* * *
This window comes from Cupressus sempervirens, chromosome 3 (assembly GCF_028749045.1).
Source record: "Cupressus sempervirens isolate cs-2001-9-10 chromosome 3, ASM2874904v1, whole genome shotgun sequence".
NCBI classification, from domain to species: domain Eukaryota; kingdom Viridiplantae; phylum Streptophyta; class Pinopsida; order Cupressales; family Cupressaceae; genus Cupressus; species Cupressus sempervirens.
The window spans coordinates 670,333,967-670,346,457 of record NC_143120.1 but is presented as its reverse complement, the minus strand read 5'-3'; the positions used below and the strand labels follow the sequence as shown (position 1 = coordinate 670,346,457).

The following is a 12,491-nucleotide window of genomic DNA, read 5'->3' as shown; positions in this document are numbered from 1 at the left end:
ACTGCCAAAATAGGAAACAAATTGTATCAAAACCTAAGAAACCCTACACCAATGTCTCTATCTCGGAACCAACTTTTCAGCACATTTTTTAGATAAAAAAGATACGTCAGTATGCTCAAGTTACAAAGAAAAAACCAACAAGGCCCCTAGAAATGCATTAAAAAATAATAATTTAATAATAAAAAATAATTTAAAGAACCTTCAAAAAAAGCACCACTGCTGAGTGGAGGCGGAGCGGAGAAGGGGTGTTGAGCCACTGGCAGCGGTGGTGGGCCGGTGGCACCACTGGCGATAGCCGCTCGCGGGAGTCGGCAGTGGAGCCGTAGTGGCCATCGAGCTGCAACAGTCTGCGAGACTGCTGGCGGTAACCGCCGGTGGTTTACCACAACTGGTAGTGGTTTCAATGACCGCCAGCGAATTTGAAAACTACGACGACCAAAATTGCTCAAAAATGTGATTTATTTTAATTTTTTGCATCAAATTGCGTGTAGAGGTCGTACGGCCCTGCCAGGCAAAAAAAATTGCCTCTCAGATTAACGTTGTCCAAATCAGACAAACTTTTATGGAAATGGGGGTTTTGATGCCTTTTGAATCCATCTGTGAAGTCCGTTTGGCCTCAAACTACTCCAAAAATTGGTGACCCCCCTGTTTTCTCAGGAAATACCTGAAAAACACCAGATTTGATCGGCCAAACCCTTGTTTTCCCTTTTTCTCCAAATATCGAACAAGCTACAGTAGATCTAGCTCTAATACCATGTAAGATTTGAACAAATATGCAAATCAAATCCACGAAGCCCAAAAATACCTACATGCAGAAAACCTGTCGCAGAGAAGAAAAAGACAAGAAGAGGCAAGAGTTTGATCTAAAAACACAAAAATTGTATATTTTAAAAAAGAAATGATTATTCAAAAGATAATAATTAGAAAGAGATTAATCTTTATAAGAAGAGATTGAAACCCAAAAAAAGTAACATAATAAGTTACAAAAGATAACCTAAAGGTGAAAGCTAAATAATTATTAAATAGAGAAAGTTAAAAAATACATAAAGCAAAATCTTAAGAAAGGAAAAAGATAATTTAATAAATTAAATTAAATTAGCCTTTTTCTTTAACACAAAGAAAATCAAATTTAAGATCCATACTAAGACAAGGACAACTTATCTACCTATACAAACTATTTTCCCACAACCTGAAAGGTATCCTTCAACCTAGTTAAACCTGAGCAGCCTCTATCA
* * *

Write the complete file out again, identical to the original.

This window comes from Cupressus sempervirens, chromosome 3 (assembly GCF_028749045.1).
Source record: "Cupressus sempervirens isolate cs-2001-9-10 chromosome 3, ASM2874904v1, whole genome shotgun sequence".
NCBI classification, from domain to species: domain Eukaryota; kingdom Viridiplantae; phylum Streptophyta; class Pinopsida; order Cupressales; family Cupressaceae; genus Cupressus; species Cupressus sempervirens.
The window spans coordinates 670,333,967-670,346,457 of record NC_143120.1 but is presented as its reverse complement, the minus strand read 5'-3'; the positions used below and the strand labels follow the sequence as shown (position 1 = coordinate 670,346,457).

The following is a 12,491-nucleotide window of genomic DNA, read 5'->3' as shown; positions in this document are numbered from 1 at the left end:
ACTGCCAAAATAGGAAACAAATTGTATCAAAACCTAAGAAACCCTACACCAATGTCTCTATCTCGGAACCAACTTTTCAGCACATTTTTTAGATAAAAAAGATACGTCAGTATGCTCAAGTTACAAAGAAAAAACCAACAAGGCCCCTAGAAATGCATTAAAAAATAATAATTTAATAATAAAAAATAATTTAAAGAACCTTCAAAAAAAGCACCACTGCTGAGTGGAGGCGGAGCGGAGAAGGGGTGTTGAGCCACTGGCAGCGGTGGTGGGCCGGTGGCACCACTGGCGATAGCCGCTCGCGGGAGTCGGCAGTGGAGCCGTAGTGGCCATCGAGCTGCAACAGTCTGCGAGACTGCTGGCGGTAACCGCCGGTGGTTTACCACAACTGGTAGTGGTTTCAATGACCGCCAGCGAATTTGAAAACTACGACGACCAAAATTGCTCAAAAATGTGATTTATTTTAATTTTTTGCATCAAATTGCGTGTAGAGGTCGTACGGCCCTGCCAGGCAAAAAAAATTGCCTCTCAGATTAACGTTGTCCAAATCAGACAAACTTTTATGGAAATGGGGGTTTTGATGCCTTTTGAATCCATCTGTGAAGTCCGTTTGGCCTCAAACTACTCCAAAAATTGGTGACCCCCCTGTTTTCTCAGGAAATACCTGAAAAACACCAGATTTGATCGGCCAAACCCTTGTTTTCCCTTTTTCTCCAAATATCGAACAAGCTACAGTAGATCTAGCTCTAATACCATGTAAGATTTGAACAAATATGCAAATCAAATCCACGAAGCCCAAAAATACCTACATGCAGAAAACCTGTCGCAGAGAAGAAAAAGACAAGAAGAGGCAAGAGTTTGATCTAAAAACACAAAAATTGTATATTTTAAAAAAGAAATGATTATTCAAAAGATAATAATTAGAAAGAGATTAATCTTTATAAGAAGAGATTGAAACCCAAAAAAAGTAACATAATAAGTTACAAAAGATAACCTAAAGGTGAAAGCTAAATAATTATTAAATAGAGAAAGTTAAAAAATACATAAAGCAAAATCTTAAGAAAGGAAAAAGATAATTTAATAAATTAAATTAAATTAGCCTTTTTCTTTAACACAAAGAAAATCAAATTTAAGATCCATACTAAGACAAGGACAACTTATCTACCTATACAAACTATTTTCCCACAACCTGAAAGGTATCCTTCAACCTAGTTAAACCTGAGCAGCCTCTATCA